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Social Justice

What is fuel poverty? Everything you need to know as energy bills soar in the cost of living crisis

We breakdown how fuel poverty is calculated, its impact on people as energy bills soar in the cost of living crisis, and the solutions

Millions of people in the UK are living in fuel poverty. Many cannot afford to pay their energy bills, leaving them unable to cook a meal each night, have a hot shower or heat their homes. 

As the cost of living crisis surges through the country, the situation is only set to get worse. Liz Truss has announced that the energy price cap will be frozen at £2,500 from October – but this still means families and individuals could be paying double what they were earlier this year. 

This is what you need to know about rising energy bills and their impact on fuel poverty in the UK.

What is meant by fuel poverty?

In simple terms, fuel poverty is when a person cannot afford their energy bills, leaving them unable to cook or put on the heating. More officially, a household is defined as being in fuel poverty “if they are on a low income and face high energy costs”, according to the Department of Energy and Climate Change.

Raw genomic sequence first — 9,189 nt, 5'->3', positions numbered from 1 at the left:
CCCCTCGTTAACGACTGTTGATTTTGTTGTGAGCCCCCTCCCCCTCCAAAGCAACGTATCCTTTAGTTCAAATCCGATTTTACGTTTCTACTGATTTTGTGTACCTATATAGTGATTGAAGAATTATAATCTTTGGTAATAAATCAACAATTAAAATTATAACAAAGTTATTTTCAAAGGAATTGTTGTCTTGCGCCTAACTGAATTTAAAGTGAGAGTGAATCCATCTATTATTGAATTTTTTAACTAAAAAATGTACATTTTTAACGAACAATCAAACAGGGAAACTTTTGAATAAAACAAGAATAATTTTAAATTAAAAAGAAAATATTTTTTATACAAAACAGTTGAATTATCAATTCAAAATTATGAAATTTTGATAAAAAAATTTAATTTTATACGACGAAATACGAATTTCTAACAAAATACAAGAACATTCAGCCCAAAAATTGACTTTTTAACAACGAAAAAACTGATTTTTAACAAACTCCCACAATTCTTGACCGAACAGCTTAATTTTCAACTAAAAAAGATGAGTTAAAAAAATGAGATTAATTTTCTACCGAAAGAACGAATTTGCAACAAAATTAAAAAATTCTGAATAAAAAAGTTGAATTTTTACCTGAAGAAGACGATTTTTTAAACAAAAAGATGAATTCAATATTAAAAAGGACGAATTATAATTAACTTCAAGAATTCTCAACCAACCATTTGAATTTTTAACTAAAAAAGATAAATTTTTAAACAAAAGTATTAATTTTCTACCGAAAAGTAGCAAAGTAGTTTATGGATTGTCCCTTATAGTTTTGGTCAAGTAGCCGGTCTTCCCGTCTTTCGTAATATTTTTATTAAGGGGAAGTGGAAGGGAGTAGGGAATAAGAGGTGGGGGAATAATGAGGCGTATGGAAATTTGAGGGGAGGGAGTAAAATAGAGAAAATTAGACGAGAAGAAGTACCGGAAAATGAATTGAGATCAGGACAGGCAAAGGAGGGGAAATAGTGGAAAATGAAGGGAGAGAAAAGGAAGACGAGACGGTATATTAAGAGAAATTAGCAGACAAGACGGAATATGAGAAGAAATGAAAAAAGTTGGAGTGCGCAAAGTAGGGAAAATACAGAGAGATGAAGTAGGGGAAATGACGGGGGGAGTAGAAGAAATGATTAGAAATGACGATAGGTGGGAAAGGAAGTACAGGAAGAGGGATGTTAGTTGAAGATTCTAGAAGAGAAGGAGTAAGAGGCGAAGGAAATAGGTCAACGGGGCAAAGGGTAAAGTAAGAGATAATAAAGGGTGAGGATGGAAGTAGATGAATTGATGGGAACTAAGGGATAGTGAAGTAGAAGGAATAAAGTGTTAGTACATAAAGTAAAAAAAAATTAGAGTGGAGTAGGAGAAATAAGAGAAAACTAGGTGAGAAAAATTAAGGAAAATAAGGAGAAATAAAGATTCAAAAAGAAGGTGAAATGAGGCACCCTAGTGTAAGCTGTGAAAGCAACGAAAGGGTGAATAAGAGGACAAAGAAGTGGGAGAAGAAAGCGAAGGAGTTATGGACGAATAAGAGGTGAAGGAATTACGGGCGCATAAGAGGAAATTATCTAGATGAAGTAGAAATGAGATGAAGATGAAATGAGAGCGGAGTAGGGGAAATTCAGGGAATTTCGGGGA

If your energy bills are above-average and paying these bills pushes you below the poverty line, you are defined as fuel poor.

What causes fuel poverty? 

The key factors that contribute to fuel poverty are the energy efficiency of a home, the cost of energy bills, and household income, according to anti-poverty charity Turn2us

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Household energy bills increased by 54 per cent in April 2022, a record increase as regulator Ofgem increased the energy price cap. The monthly rise in both gas and electricity prices were by far the largest recorded since 1988.

Earlier this year, the energy price cap was £1,277. In April, Ofgem increased the energy price cap to £1,971. That’s caused a huge spike in fuel poverty rates, as people’s income is not keeping up with the cost of living. 

Many people live in draughty homes and rely on heating systems that are old and inefficient. The heat escapes even when turned up to full, making it harder to bring down the total cost of bills. 

Others face hardship because their income is low, or because they can’t rely on regular work. 

People might also feel unsupported by the welfare system and struggle to access Universal Credit, which can have an impact on whether they can afford energy. 

Those who find themselves in this situation might feel forced to prioritise buying food or other essentials and sacrifice energy bills. 

How do I know if I am in fuel poverty?

Because of the way this is calculated, fuel poor households might include those who aren’t traditionally considered poor, but are pushed into fuel poverty by their high energy requirements. Others, who have relatively low incomes, might also have lower energy costs and not be considered fuel poor.

A household is considered by the government to be in fuel poverty if they meet both of the following requirements

  • They are living in a property with a fuel poverty energy efficiency rating of band D or below